Who is Oliver Anthony? The relatively unknown singer went from lamenting blue-collar life to turning down six-figure stadium deals. But who is the singer behind “Rich Men North of Richmond?”
“I’ve been sellin’ my soul, workin’ all day / Overtime hours for bullsh*t pay—” is the opening line of the song which has wracked up over 28 million views in the two short weeks it has been online. It is the most streamed song in America on the iTunes platform, quickly rising to the top of the charts. The song expresses frustration with the country in a way that has pundits both left and right dissecting the song’s lyrics.
Oliver Anthony himself says the transition has been difficult for him to manage. “I’m sitting in such a weird place in my life right now. I never wanted to be a full-time musician, much less sit at the top of the iTunes charts. Draven from RadioWV and I filmed these tunes on my land with the hope that it may hit 300,000 views. I still don’t quite believe what has went on since we uploaded that. It’s just strange to me.”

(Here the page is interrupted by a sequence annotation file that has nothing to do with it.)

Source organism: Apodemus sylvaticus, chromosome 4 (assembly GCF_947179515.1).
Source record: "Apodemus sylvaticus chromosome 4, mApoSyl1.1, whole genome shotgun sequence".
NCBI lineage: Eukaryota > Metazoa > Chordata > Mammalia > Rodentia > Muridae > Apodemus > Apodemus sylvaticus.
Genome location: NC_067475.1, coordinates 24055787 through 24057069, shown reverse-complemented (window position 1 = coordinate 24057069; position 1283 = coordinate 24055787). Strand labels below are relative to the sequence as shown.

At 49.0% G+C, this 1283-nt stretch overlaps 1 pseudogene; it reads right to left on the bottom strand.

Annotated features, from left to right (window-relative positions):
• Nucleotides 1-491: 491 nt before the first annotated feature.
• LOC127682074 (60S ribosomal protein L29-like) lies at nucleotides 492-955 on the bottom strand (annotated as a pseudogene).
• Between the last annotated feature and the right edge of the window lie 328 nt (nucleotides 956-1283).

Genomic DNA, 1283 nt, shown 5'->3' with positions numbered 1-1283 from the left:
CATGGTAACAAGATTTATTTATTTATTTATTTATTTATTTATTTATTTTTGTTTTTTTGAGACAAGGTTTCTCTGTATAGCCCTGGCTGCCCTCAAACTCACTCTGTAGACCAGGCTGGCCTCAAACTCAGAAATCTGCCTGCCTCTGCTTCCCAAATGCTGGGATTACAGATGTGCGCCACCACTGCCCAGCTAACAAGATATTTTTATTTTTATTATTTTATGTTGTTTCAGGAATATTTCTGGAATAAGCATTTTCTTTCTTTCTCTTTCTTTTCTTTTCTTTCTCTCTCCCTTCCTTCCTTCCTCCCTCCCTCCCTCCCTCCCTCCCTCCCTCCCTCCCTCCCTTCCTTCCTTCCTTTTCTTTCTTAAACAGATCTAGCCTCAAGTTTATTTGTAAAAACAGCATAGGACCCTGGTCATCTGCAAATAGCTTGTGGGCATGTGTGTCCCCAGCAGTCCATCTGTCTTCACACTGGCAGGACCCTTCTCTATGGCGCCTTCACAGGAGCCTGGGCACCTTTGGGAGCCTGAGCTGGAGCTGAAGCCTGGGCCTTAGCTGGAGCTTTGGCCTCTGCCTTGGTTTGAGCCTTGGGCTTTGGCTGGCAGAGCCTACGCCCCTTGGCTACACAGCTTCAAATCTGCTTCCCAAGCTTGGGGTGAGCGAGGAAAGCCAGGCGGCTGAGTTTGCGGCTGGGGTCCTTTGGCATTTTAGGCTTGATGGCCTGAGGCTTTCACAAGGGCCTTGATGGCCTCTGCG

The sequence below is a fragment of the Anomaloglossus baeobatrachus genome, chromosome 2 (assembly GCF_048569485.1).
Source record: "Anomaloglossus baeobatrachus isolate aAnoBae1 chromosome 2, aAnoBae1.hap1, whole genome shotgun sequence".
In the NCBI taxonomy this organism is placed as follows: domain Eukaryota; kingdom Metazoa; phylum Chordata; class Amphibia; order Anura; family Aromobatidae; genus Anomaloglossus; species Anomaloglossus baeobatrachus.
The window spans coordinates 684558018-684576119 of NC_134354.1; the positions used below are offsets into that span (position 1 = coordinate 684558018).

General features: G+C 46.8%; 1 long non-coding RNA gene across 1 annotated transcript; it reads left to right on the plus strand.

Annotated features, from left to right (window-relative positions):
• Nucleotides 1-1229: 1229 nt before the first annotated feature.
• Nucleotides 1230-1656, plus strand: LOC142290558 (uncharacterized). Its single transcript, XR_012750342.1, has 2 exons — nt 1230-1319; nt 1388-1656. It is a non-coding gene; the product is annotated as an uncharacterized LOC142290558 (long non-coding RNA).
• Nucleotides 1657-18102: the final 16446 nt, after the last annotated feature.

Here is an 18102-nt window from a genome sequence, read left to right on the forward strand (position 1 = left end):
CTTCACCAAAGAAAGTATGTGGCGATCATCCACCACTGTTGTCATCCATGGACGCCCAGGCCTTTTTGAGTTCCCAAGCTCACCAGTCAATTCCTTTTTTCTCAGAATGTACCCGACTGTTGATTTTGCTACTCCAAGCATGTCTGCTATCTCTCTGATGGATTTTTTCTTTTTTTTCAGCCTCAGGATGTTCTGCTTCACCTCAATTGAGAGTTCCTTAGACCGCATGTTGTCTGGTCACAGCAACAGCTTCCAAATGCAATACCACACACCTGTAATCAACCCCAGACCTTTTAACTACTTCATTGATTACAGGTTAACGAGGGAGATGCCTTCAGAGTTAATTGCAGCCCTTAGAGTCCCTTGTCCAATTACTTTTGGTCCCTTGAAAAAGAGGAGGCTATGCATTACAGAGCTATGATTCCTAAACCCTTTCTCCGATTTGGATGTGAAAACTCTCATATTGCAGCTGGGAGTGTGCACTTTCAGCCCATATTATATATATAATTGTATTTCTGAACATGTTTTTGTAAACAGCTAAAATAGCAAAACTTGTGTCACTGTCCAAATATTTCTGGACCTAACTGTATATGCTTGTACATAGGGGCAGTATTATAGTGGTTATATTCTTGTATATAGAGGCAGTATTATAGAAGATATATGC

The Farmville, Virginia native’s real name is Christopher Anthony Lunsford. He says the stage name Oliver Anthony is an homage to his grandfather, who was born and raised in the Appalachian mountains of Virginia in the 1930s. “Dirt floors, seven kids, hard times,” is how he describes the life his grandpa lived, before sharing a little bit more about himself.
“In 2010, I dropped out of high school at age 17. I have a GED from Spruce Pine, NC. I worked multiple plant jobs in Western NC, my last being at the paper mill in McDowell County. I worked third shift, six days a week, for $14.50 an hour in a living hell.” Lunsford has also shared he suffered a skull fracture in 2013 that forced him to move back home to Virginia.
He says while recovering from that injury, he began to travel and meet other blue-collar workers who shared the same woes. “People are so damn tired of being neglected, divided, and manipulated,” the singer shared on his Facebook page. He’s currently living on a piece of property he bought in 2019 in a 27-foot camper van.
“There’s nothing special about me. I’m not a good musician. I’m not a very good person. I’ve spent the last five years struggling with mental health and using alcohol to drown it,” he continues.